Oakley EV Zero Range Prizm Trail Review
September 21st, 2016
Product Full Name | Oakley EV Zero Range Prizm Trail
Retail Price | £140
Available From | Oakley UK
Oakley EV Zero Range Prizm Trail – ultra light and fog resistant
Oakley is renowned for producing some of the best riding eyewear around.
Most recently, the excellent Radarlock and Jawbreaker, which follows the usual Oakley rule of a light weight frame, detachable nose piece and interchangeable lenses. Due to it’s huge coverage, the Jawbreaker has become one of my favourites – though it still suffers from fogging on humid days.
Unlike the Radarlock and Jawbreaker, the new EV Zero is a frameless design that has completely unobstructed vision; weighs barely anything and is almost fog resistant…
Essentially a lens with ear stems, the EV Zero weighs virtually nothing. Our test EV Zero Range Prizm Trail weighed a smidge over 23grams – virtually nothing!
The ear stems feature unobtainium rubber on the ends, which get stickier when you sweat to help keep them in place, and they clip on to the lens to prevent damage if the lens is twisted, though the EX Zero system isn’t an interchangeable lens design like other Oakley’s.
The lens is the special thing with the EV Zero. Firstly there is the huge, frame-free design that gives completely unobstructed vision – other than the clip on nose piece. Like the Jawbreaker, the lens has a lot of space above the eye line – meaning when you are head down and attacking there is still plenty of protection and you won’t find yourself looking over the top of the lens.
Secondly, there are the lens options. The smaller Path lens is aimed at road riding, and the larger Range lens optimised for off road use. Both Path and Range lenses are available in Asian fit (smaller, for smaller faces) and in various lens tints including standard High Definition Optics; Polorized; Photochromic; Prizm Polarized; Prizm Road and Prizm Trail. We tested the Prizm Trail.
This lens at a glance looks has a slight blue iridium mirrored tint, over a persimmon style lens. Known as Grapefruit, this lens has a 36% light transmission. The magic trick up the sleeve of this lens is the way it increases contrast – notably with reds and browns.
Out on the Trail
The immediate thing you notice with the EV Zero, is the lack of weight. These things are so light they are barely noticeable – and the complete lack of frame means you soon forget they are on.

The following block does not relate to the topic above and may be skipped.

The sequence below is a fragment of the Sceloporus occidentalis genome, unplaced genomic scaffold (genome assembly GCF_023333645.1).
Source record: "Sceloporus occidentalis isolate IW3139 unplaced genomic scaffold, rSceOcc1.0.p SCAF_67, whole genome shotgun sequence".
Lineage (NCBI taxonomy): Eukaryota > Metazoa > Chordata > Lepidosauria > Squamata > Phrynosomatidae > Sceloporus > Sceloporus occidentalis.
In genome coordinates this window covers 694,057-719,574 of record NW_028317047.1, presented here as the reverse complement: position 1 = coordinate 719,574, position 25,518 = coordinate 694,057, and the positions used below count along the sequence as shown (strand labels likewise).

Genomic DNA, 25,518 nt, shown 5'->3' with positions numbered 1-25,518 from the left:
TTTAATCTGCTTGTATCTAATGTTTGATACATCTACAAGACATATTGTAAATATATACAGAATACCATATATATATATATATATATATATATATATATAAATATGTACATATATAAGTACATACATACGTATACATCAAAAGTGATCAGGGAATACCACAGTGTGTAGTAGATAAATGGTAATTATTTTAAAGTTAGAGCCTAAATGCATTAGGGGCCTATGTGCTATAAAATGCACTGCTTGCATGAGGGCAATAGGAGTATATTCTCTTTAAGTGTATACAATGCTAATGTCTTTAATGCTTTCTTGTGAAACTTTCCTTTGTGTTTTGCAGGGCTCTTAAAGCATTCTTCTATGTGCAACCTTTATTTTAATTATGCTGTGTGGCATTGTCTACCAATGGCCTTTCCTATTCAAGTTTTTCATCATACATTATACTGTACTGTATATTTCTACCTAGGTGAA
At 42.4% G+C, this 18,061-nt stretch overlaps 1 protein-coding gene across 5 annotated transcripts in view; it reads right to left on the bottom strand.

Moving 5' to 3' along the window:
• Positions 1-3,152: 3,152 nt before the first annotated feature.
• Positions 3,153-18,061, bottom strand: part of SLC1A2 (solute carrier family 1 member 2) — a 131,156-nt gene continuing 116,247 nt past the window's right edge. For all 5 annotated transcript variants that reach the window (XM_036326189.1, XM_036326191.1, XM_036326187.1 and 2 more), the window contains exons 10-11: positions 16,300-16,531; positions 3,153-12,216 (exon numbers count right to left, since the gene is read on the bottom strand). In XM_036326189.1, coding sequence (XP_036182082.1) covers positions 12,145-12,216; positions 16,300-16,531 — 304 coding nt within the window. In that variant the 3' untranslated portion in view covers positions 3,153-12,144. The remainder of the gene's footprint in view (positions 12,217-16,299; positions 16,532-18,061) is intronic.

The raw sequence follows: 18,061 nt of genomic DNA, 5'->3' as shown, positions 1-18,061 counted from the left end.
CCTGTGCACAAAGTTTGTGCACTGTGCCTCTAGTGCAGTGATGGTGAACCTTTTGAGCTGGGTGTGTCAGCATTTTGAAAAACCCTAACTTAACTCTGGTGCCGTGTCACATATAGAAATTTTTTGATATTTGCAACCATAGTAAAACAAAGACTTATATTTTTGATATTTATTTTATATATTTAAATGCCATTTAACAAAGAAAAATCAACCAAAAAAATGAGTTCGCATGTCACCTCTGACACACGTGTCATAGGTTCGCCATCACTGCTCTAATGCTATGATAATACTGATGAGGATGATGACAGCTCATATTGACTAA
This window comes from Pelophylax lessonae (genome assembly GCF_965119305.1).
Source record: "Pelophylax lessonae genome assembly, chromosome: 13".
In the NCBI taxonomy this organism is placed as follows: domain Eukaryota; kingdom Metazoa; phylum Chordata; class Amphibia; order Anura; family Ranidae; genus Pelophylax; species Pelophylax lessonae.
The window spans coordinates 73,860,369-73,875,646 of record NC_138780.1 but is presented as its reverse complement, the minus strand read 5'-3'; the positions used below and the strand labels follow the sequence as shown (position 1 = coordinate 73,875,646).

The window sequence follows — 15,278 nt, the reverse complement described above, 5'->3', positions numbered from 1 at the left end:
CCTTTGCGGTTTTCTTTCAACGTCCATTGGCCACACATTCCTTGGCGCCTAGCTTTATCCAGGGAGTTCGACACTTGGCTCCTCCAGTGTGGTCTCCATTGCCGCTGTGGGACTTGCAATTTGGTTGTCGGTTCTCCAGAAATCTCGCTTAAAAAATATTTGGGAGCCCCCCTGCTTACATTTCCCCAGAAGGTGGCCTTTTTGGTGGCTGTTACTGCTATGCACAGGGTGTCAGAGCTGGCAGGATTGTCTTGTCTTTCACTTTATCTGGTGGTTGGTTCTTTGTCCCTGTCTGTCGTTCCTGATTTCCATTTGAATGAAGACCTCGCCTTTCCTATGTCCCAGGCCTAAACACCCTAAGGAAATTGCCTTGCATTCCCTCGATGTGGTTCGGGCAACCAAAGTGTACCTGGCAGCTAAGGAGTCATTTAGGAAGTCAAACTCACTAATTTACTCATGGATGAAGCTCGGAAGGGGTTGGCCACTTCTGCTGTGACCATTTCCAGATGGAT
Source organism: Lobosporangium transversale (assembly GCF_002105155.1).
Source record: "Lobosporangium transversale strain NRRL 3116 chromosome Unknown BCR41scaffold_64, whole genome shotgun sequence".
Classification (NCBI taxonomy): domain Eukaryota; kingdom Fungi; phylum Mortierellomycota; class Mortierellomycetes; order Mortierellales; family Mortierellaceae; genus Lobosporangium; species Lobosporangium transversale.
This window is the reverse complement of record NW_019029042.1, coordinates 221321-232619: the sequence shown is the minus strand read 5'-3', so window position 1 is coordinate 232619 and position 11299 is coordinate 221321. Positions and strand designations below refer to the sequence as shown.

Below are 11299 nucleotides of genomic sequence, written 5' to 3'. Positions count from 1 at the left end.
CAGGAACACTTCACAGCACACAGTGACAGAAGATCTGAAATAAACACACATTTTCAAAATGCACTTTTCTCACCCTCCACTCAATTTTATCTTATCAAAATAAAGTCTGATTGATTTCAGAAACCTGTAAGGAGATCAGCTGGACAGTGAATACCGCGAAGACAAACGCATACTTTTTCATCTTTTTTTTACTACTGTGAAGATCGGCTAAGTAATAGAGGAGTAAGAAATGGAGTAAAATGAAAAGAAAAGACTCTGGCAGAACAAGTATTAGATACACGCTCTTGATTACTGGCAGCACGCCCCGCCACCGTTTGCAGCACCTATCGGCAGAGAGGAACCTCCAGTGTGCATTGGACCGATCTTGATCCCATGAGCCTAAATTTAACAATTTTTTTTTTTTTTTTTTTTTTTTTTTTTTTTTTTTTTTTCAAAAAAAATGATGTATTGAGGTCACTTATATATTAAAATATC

Looking through the lens really does enhance ticks, roots, holes and wet mud patches when diving in to the trails – be it in bright light or that confusing dappled light. Those of you who use Adobe Lightroom can see a similar effect with the ‘dehaze’ feature that adds definition in hazy landscape shots. It really does work superbly.
Coverage is the best yet on any pair of riding glasses I’ve used – and considering how close to the face they sit, perform astonishingly in humid conditions. These things have fogged up literally twice, and not bad enough to remove – passing air as you speed up clears them instantly. They have the best anti-fog performance of any glasses I’ve used.
Interestingly, a friend of mine who is colour blind particularly appreciates the Prizm Trail lens – as he struggles with reds. Normally he finds roots and the texture differences of wet and dry mud tricky to spot – but with this lens notices a clear difference. This lens is available in all modern Oakley sports glasses, so is well worth checking out if you struggle in similar conditions.
The Oakley EV Zero certainly isn’t cheap – and the lack of interchangeable lenses will put off a lot of riders, but they work so, so well I can’t not recommend them. Vision is excellent; the anti-fog properties are outstanding and the Prizm Trail lens works very well for picking out trail features.
On a personal note I prefer clear lenses for all but the brightest conditions – which is why an interchangable system will always appeal to me, but I could be swayed by the EV Zero in the clear photochromic version. That could be the perfect set of riding glasses.